Wednesday, March 5, 2014

Darwinian Survival through Disaster Recovery and Information Governance

It seems like stock prices fall pretty quickly after a data security breach.   Just ask TJ Maxx, Target, Nieman-Marcus or Sears.   The big boys probably have their business continuity plans (BCP’s) and information governance rules.   What about you?  What’s it all about, Alfie (the CEO, CIO, GC or Webmaster or Board member)?

My dalliance with BCP and “disaster recovery’ (“DR”) started 15 years ago, when I was negotiating long-term outsourcing contracts for enterprise customers.   No BCP/DR, no deal.

Fast forward to 2014.   Now just about everyone understands BCP/DR, requires it in their cloud computing agreements and maybe even in their strategic supplier agreements for manufacture of consumer packaged goods, or whatever.  So it’s time to reinvent and look at “information governance” as a subset of BCP/DR strategy.   And everyone MUST do something about “information governance” because you can get sued, pay a lot of money and lose customers.   Did I mention you (if you are a senior officer) might get fired? 

With your job on the line, where’s the crib sheet for mastering “information governance” and building your own job security plan (“JSP”)?

First step, sound the alarm and look for a BCP.  A business continuity plan acts like the Internet: multiple nodes, multiple points of failure, resiliency.  You plan your own company’s exit (and stresses leading to exit).

Second step, focus on an information governance strategy as a mini-BCP, directed at information technology, telecom and data security, brand management and liability management (to cut your losses on “stray” or “hacked” data).  Throw in a privacy policy too, with a compliance officer to run the deal.

Here’s the plan:
  • Face the music.  You won’t hear Beethoven, Mozart or Handel being mentioned with Gramm-Leach-Bliley, Obama(Care), or the less eponymous laws like HIPAA, HITECH or regulations on banking, financial services or insurance (“BFSI”).  Frame your frameworks.
  • Do some yoga.  A little flexibility, a little strength and resilience will help your company deal with surprise encounters of the info management kind.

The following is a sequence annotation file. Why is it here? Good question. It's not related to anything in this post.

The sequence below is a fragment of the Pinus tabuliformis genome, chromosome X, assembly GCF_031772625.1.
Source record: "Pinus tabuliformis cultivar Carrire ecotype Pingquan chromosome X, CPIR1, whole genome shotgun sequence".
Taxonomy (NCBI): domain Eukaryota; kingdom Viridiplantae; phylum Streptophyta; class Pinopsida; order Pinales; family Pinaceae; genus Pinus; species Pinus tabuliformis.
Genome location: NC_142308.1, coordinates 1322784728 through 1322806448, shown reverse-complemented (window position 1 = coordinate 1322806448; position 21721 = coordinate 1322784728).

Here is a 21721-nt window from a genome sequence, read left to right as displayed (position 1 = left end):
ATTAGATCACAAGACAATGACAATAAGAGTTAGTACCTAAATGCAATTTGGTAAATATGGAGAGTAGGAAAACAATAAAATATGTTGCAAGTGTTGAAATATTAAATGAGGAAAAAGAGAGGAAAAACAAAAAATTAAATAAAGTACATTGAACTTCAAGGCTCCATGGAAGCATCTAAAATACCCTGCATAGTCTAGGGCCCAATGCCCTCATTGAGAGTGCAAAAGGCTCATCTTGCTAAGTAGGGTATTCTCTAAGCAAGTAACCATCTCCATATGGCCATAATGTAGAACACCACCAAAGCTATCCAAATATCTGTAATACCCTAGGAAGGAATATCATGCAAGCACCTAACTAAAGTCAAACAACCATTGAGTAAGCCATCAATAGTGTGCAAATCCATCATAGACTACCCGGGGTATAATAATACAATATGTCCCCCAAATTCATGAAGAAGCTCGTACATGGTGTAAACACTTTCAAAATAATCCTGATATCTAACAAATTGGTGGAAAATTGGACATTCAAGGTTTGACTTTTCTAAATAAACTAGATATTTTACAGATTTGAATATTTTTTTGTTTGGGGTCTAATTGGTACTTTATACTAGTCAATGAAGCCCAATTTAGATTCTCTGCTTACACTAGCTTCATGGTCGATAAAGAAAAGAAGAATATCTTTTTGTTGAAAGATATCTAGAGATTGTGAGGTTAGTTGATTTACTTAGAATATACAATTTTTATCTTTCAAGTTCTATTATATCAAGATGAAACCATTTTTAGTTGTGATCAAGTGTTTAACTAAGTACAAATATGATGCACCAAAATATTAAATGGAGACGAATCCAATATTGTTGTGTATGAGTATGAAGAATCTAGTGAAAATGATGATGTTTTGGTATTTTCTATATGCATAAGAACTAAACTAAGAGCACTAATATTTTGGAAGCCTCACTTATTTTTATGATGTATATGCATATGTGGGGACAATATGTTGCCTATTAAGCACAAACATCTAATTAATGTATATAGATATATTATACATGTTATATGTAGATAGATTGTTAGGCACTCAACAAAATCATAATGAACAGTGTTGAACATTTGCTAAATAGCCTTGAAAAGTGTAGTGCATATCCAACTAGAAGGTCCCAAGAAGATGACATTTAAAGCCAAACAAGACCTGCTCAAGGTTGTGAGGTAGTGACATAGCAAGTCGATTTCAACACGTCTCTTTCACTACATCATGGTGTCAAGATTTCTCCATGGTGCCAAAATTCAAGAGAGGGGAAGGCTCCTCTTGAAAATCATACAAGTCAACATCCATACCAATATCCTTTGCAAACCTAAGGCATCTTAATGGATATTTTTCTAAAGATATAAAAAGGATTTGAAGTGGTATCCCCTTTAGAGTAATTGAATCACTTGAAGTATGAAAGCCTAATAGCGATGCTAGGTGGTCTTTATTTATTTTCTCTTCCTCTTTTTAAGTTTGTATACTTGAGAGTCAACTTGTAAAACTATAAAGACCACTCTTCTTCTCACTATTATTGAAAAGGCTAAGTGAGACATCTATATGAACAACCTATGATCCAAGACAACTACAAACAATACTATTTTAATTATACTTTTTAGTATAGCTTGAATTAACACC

• Round up your data, Cowboy!/Cowgirl!.  Identify sources, uses, flows, warehousing, processing and transmittal of data.
  • Put your data collection on a diet.  Imagine a Web without intrusive cookies (as the EU regulators are considering due to easy identification of individuals with geolocalization tools).  Collect and keep personal data (and data leading to individual identification) only if you “need” it.   Otherwise, it’s digital baggage that, if hacked, will cause legal and branding hassles.
  • Orchestrate your musicians. 
    • Identify “records custodians.” 
    • Designate an “information governance team” for all managers who will have inputs into information management and technologies.
    • Designate an “incident response team” and allocate roles, responsibilities and strategies for each team member.   Include HR, IT, marketing, legal, purchasing, compliance, finance and
  • Get political.
    • Identify all of the company’s constituencies who may be impacted by an “incident.”  Consider suppliers, licensors, licensees, customers, joint venture partners, regulators, public relations, reporters, shareholders, directors, officers, employees, lenders, courts, litigants, and anyone else affected by your business.  
    • For “B corporations,” consider your social and environmental mission and constituencies.
  • Unchain your paranoia.  Assess vulnerabilities and mitigate risks.
  • Virtualize and diversify your supply chain (through to your customer delivery service too).  Identify and plan for “disaster” scenarios and the impact on operations, legal compliance, customer loyalty and the company’s value chain.
  • Treat data like gems and rare anti-venom snake serum.  For legal issues, the plan should address preservation of legal records and evidence, engagement of forensic analysts and timely statutory notifications of security breach incidents.
  • Party hearty, but only after you successfully do your mock “disaster” (“incident”).  The “incident response team” must practice the “table top exercise” drill of data recovery, data security breach notifications and remedial public relations.
  • Be democratic.  Get everyone involved, trained and conscious.
  • Adapt.  Evaluate and continuously monitor the data security practices and compliance of your internal and external tech providers.  Revise your policies to adapt to new threats and scenarios.  Get a trip to the Galapagos Islands and see what adaptive survival looks like.
Sometimes looking at digital life in analog form makes good sense. Stay healthy.